Then click the Secondary dimension dropdown menu, and then select Page. You can now find your high converting pages on your site.
Looking for how to track form submissions with Google Tag Manager? You don’t need to set up Google Tag Manager or trigger configuration if you’re using MonsterInsights. Check out how to implement Google Analytics with Google Tag Manager to learn more.
7. Using UTM Codes
Asking yourself how do you make a trackable link? Check out this guide on UTM Tracking Codes if you’d like more in-depth information on what they are and what they can do.
UTM parameters, also known as UTM codes, are little snippets of text added at the end of your URL. UTM Codes offer advanced referral tracking to learn which source/medium is providing you with the most form submissions.
Here are some things you can track with UTM query strings:
- Which social media network is your highest referral source and converts the most form entries
- Which reason someone is contacting you about
- How a particular campaign is preforming
For example, if you’re running a Facebook ad, adding a URL code to your ad ‘s link would look something like:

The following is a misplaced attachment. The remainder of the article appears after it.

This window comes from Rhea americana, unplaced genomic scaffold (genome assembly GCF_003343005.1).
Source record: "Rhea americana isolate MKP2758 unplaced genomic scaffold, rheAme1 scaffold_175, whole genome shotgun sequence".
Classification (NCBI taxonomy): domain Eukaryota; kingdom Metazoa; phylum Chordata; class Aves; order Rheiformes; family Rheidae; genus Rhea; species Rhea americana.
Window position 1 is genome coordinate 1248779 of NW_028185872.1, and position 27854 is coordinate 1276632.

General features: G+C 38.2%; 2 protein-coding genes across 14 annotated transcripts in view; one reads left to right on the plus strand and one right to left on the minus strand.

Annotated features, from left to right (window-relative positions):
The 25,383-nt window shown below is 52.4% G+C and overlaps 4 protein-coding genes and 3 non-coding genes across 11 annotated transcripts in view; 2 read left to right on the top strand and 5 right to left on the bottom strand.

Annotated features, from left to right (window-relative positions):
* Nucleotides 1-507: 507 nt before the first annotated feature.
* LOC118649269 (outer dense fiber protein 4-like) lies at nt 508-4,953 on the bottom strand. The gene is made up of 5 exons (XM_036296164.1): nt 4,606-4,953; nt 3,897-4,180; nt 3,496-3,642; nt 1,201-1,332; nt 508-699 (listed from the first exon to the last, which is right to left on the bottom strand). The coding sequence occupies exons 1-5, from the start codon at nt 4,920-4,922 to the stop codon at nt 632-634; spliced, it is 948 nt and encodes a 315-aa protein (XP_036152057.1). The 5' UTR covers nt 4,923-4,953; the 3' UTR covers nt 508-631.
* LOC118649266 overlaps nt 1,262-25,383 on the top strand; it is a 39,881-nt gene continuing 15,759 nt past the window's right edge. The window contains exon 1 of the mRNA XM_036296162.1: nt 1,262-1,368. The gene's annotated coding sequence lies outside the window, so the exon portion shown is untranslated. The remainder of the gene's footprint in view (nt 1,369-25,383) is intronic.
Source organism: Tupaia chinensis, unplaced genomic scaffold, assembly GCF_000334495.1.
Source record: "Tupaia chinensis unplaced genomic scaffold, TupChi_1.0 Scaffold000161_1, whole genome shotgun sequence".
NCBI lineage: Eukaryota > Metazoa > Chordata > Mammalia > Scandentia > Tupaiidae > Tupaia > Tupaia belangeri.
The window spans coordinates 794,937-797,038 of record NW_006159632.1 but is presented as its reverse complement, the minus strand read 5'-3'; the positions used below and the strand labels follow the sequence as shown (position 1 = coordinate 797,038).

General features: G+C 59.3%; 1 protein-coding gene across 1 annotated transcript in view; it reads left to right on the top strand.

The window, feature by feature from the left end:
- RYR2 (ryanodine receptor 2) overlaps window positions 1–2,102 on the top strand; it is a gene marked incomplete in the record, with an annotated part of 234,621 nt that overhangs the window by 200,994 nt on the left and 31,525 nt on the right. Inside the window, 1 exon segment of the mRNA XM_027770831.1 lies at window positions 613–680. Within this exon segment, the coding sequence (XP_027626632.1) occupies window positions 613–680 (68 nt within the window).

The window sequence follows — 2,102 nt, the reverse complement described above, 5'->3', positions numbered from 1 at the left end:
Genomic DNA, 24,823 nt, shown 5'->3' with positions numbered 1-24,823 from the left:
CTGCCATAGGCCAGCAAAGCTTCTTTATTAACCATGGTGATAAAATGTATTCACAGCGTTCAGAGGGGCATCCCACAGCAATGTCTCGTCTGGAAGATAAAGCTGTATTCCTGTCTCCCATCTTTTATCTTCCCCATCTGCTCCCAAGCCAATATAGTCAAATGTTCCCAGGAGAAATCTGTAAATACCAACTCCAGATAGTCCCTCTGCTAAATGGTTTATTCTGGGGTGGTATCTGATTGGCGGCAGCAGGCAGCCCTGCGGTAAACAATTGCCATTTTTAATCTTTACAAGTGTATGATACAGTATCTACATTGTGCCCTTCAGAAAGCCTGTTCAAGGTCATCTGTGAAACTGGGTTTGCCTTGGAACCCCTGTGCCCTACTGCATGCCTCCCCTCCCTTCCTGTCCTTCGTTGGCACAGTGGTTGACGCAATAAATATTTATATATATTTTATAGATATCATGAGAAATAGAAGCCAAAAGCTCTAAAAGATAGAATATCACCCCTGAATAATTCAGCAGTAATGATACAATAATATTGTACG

If a visitor clicks on your Facebook ad and converts, the parameter will be read into the hidden field you have set up. Then, that info will be sent to you along with the form submission.
Also, you can also track more than one source by separating URL codes with “&” like this:
8. See Your UTM Code Results in Google Analytics
If you want to see which of your marketing efforts are getting the best results, you need to reading the results of your UTM Tracking Codes.
Head over to this step by step tutorial on Where to Find UTM Tracking Code Results Data in Google Analytics to learn exactly how it’s done.
And that’s it! You now know how to use Google Analytics to track form submissions in WordPress.
If you’re trying to get more subscribers you can convert, you might want to try creating a contact form popup on your site.
What are you waiting for? Get started with the most powerful WordPress forms plugin today.